India commits 33-35 pc cut in carbon intensity by 2030

India commits 33-35 pc cut in carbon intensity by 2030
Submitting its 'climate action plan', India has pledged to cut its carbon emission intensity by 33-35 per cent and increase the share of renewable energy by a massive 40 per cent in its total energy mix by 2030.

The announcement was made by India in its Intended Nationally Determined Contribution (INDC) submitted to the United Nations Framework Convention (UNFCCC) on Climate Change in Bonn for a global climate pact ahead of the climate change summit in Paris later this year. India described its INDC as "fair and ambitious".

India also said that it reserves the right to make additional submissions on INDC as and when required, noting its submission represented highest possible efforts as evident from multiple initiatives undertaken by the government.

"To adopt a climate friendly and a cleaner path than the one followed hitherto by others at corresponding level of economic development; To reduce the emissions intensity of its GDP by 33 to 35 per cent by 2030 from 2005 level; To achieve about 40 per cent cumulative electric power installed capacity from nonfossil fuel based energy resources by 2030 with the help of transfer of technology and low cost international finance including from Green Climate Fund (GCF)," the 38-page INDC document said while communicating India's plan yesterday.

External Affairs Minister Sushma Swaraj, meanwhile, called for a comprehensive and equitable climate change agreement at Paris summit and said developing countries can do more if they are enabled in their efforts with the provision of finance, technology transfer and capacity building support from developed countries.

The country would need, as per preliminary estimates, around USD 206 billion between 2015 and 2030 for implementing adaptation actions in agriculture, forestry, fisheries infrastructure, water resources and ecosystems.

Noting that mitigation requirements are even more enormous for the country, India referred to an estimate given by NITI Aayog saying that the mitigation activities for moderate low carbon development would cost around USD 834 billion till 2030.

India said its INDC is fair and ambitious considering that it is attempting to work towards low carbon emission pathway while endeavouring to meet all the developmental challenges.

It said its long-term plan to curb greenhouse gas emissions builds on its Copenhagen pledge of a 20-25 per cent intensity reduction by 2020.

Asserting that its development plans will continue to lay a balanced emphasis on economic development and environment, India said the current policy framework also includes a favourable environment for a rapid increase in renewable energy, moving towards low carbon sustainable development pathway and adapting to the impacts of climate change.

All nations were due to come out with emission targets ahead of a climate change conference in Paris in December, where they are supposed to adopt a landmark deal to fight climate change.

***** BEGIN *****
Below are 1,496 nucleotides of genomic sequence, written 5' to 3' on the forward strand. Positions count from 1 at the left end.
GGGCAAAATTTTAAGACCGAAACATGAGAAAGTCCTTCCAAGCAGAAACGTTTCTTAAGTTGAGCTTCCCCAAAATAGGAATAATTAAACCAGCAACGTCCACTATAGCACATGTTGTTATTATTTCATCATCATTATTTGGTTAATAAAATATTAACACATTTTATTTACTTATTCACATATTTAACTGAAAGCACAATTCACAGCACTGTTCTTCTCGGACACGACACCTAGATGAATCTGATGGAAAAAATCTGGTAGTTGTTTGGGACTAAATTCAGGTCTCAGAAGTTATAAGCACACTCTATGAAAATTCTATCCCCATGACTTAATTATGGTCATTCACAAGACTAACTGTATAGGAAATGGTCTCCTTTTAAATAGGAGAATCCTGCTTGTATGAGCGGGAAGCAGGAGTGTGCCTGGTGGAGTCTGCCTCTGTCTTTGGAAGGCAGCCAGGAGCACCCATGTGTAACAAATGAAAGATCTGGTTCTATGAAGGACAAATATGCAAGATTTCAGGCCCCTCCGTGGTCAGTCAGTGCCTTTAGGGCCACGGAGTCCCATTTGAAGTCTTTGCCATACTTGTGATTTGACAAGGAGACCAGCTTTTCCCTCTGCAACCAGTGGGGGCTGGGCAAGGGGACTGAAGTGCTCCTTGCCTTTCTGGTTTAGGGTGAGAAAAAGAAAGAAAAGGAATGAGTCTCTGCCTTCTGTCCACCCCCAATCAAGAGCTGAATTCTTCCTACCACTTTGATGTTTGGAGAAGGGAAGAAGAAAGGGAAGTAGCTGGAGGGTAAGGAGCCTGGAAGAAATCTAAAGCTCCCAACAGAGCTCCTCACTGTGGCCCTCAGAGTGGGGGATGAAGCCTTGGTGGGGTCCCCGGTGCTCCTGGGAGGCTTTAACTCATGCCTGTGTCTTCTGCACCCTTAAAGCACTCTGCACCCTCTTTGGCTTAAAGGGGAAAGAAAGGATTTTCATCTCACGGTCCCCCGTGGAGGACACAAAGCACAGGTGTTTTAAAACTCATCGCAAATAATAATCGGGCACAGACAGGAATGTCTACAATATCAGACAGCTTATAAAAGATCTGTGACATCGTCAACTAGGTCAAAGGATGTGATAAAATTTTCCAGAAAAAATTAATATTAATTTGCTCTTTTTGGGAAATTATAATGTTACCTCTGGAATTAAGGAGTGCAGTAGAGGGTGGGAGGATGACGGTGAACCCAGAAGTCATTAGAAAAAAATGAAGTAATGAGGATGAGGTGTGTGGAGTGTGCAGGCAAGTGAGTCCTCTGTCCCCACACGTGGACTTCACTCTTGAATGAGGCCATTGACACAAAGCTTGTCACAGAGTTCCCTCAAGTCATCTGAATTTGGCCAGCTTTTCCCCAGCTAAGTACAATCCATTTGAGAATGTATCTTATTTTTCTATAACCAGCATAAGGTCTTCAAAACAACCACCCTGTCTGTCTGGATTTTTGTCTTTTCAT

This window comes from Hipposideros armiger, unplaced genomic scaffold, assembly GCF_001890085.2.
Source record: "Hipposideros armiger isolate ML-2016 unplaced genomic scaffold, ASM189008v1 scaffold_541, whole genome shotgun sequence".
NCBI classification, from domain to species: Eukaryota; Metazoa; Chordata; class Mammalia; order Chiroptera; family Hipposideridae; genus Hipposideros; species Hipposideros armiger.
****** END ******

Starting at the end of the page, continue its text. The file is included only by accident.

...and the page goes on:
India said it plans to create an additional carbon sink of 2.5 to 3 billion tonnes of carbon dioxide equivalent through additional forest and tree cover by 2030.

India is running one of the largest renewable capacity expansion programs in the world, it said, adding that it is aiming to achieve 175 GW renewable energy capacity in the next few years.

India has also decided to anchor a global solar alliance, InSPA (International Agency for Solar Policy & Application), of all countries located between the Tropic of Cancer and the Tropic of Capricorn.

With a potential of more than 100 GW, the aim is to achieve a target of 60 GW of wind power installed capacity by 2022, India told UNFCC.

The ambitious solar expansion programme seeks to enhance its capacity to 100 GW by 2022, which is expected to be scaled up further thereafter.

Noting that India plans to increase biomass installed capacity to 10 GW by 2022 from current capacity of 4.4 GW, India said it is working to increase the capacity of hydropower sector as well.

"Efforts are being made to achieve 63 GW installed capacity by the year 2032, if supply of fuel is ensured," India said.

It said with a series of steps taken recently, India has cut subsidies and increased taxes on fossil fuels (petrol and diesel) turning a carbon subsidy regime into one of carbon taxation.

Further, in its effort to rationalize and target subsidies, India has launched 'Direct Benefit Transfer Scheme' for cooking gas, where subsidy will be transferred directly into the bank accounts of the targeted beneficiaries.

In fact, over the past one year India has almost cut its petroleum subsidy by about 26 per cent.

"Recent actions have led to an implicit carbon tax (USD 140 for petrol and USD 64 for diesel) in absolute terms. This is substantially above what is now considered a reasonable initial tax on carbon dioxide emissions of USD 25-USD 35 per tonne.

"Estimates suggest that these measures will help India achieve a net reduction of 11 million tonnes of carbon dioxide emissions in less than a year," India said.

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